Let’s take a long trip back in time. Let’s remember a world where you were running a little late for a dinner date with friends, and you just showed up a bit late, no texts. You got to the restaurant and didn’t check-in on Facebook, Yelp, or FourSquare (oh, and you didn’t even use Yelp to find the restaurant, or double-check that it has 4 stars, you just heard about it from a friend). When the menu arrived, you read it, picked the item(s) that looked good, and placed your order, and if you wanted to know what was the most popular, you asked the waiter. While waiting for the food, you drank wine and chatted with your friends. When the meal arrived, you didn’t take a picture of it (or apply a filter) and shared with others. If the service was lousy, you told the manager, not your Followers or Friends. When you finished up the meal, you drove home, without using crowd-sourced GPS to get there. And as a final note, at no point in the meal did you get interrupted by others sharing equally unimportant minutia with you, but if they really *really* needed to track you down, maybe you got a call.
If you are under 25 and reading this, the above probably sounds like a nightmare, but trust me, it wasn’t.
I think it’s time to admit that living in “real-time” is a bit of a disaster, and there’s tons of studies arising that lend evidence to social media (among other things) as problematic to society (here’s a funny take, but full of facts on the topic). But you really don’t need the studies, just some common sense. We’ve evolved over millions of years (or, as they teach in several US States – a few thousand plus some fairy dust) and until the last half a decade, the only thing that was really crucial to do in real-time was running from sabre-tooth tigers, which we were actually pretty good at.
Since I started writing this a few minutes ago I’ve received two texts and one IM – every one of which disrupted my writing and thinking. Thankfully I had already closed my email client (something I plan to do much more frequently), and I have push notifications OFF for Facebook and Email on my phone. But that’s a core to it: we’ve somehow made ourselves constantly interruptible, and I can’t see how anything good comes of it. How do you think deeply on anything if your pocket is buzzing, the corner of your screen is flashing, and other little whooshing and tweeting sound effects keep rolling by.
If you are reading this and thinking “that guy’s just an old-fuddy-duddy” (which, to be fair, no young person today would ever actually say), and you are also patting yourself on the back because YOU are a great multitasker, go take a break from this piece, google “multitasking myths” (or just read this) and then come on back. Bummer, eh?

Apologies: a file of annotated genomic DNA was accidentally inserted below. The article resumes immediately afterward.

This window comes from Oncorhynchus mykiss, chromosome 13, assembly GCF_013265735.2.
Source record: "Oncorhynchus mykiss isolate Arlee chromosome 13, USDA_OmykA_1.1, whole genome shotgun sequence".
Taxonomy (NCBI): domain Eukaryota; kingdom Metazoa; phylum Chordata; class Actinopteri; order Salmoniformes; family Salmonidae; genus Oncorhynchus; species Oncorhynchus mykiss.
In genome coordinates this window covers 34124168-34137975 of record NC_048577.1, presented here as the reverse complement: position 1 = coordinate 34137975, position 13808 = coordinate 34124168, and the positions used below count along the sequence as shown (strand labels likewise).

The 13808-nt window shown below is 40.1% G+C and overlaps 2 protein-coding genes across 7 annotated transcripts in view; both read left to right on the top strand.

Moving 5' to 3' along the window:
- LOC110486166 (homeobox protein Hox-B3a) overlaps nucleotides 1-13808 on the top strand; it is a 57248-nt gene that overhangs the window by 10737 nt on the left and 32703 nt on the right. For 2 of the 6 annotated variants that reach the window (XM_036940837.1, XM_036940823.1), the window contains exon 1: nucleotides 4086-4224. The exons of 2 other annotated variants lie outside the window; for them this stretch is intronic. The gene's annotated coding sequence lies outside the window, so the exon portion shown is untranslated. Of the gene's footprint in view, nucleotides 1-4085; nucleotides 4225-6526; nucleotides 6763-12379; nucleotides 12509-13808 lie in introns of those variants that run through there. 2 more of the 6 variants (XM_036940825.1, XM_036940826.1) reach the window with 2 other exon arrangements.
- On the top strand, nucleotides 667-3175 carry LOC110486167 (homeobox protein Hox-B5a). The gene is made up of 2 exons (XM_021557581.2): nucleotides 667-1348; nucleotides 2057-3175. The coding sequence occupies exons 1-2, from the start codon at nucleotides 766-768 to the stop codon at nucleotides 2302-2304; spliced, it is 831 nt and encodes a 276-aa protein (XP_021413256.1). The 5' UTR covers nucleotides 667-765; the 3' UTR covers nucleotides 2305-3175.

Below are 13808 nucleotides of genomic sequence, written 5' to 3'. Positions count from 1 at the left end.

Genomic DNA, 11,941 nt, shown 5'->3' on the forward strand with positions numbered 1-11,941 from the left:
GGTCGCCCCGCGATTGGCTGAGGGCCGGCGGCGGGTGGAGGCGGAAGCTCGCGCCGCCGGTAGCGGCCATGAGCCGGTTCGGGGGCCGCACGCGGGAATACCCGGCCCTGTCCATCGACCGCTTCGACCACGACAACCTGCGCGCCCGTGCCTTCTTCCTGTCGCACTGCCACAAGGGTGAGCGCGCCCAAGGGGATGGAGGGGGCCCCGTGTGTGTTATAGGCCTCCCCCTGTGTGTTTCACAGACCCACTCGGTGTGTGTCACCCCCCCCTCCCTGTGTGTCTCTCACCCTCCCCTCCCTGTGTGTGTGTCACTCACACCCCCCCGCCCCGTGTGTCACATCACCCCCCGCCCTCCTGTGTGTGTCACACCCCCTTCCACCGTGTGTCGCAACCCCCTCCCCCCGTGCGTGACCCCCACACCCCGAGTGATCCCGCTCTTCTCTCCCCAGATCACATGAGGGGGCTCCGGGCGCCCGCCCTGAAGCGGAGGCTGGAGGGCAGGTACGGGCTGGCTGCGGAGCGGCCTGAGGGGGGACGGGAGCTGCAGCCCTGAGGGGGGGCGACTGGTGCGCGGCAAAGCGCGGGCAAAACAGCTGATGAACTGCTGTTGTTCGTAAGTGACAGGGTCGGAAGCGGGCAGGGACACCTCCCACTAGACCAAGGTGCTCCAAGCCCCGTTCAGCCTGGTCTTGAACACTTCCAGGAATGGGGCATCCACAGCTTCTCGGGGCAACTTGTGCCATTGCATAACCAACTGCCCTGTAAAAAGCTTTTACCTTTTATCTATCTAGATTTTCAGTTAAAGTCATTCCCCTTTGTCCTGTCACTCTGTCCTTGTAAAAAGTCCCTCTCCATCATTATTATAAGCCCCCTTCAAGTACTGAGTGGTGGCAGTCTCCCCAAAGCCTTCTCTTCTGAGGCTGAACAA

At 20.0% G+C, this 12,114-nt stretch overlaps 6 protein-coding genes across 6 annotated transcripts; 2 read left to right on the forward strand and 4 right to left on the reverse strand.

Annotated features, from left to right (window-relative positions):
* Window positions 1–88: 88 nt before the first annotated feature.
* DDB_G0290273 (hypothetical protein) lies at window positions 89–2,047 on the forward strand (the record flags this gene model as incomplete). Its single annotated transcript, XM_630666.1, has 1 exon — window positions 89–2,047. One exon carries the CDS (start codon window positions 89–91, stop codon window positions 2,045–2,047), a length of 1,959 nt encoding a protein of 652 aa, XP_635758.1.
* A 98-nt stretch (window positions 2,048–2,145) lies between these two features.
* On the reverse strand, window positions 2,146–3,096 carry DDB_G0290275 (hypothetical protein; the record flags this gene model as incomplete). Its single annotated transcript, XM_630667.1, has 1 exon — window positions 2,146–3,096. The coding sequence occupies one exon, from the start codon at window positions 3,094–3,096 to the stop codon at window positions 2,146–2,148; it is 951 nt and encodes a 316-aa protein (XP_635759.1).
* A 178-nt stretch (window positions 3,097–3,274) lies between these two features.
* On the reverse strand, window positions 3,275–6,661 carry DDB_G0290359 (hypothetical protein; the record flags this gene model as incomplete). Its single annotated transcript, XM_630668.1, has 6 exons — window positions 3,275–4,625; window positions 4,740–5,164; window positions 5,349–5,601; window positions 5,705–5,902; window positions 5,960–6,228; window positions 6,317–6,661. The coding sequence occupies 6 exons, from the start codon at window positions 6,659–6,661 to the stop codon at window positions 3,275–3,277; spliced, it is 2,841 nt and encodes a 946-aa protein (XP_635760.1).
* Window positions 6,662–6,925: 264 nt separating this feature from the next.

And it’s not just about getting stuff done, as that too is just massively overrated. It’s about a lack of peace and calmness. When do we take time anymore just to do nothing. Even standing in line for a coffee (which is, of course a take out coffee, since there’s no time to just sit in a cafe and enjoy a hot cup of coffee in a real cup) everyone’s on their phones, doing stuff. The human brain actually needs time, every day, just to do nothing and process all of the events that are transpiring (great article here on “doing nothing”).
So what am I doing? Focusing on purposeful activity, single-tasking, and shutting down virtually anything that expects me to deal with it imminently, as there are truly very few events which can transpire that I must reply to in real-time. Somehow I doubt this will negatively impact either my professional or personal life in any way. This doesn’t mean I won’t use services like Yelp, Twitter, Facebook, IM, and the like – it just means I’m getting a lot more comfortable turning them off for long stretches.
My focus in 2013: Enjoying the moments, and having them for myself – not others. Enjoying the view, not the retweets of the photos. Enjoying the funny/cute/silly kids, not worrying about grabbing the camera, nor counting the likes or comments. Enjoying walking into an unknown restaurant, ordering anything I like, getting delighted by it, and telling a friend about it some other time. Sorry real-time, I’m pushing pause.
Great post. I guess when one has a family, especially one as awesome as yours, you start to appreciate the little things without the need for too much tech. Sill, the USB wall sockets are pretty rad. 🙂
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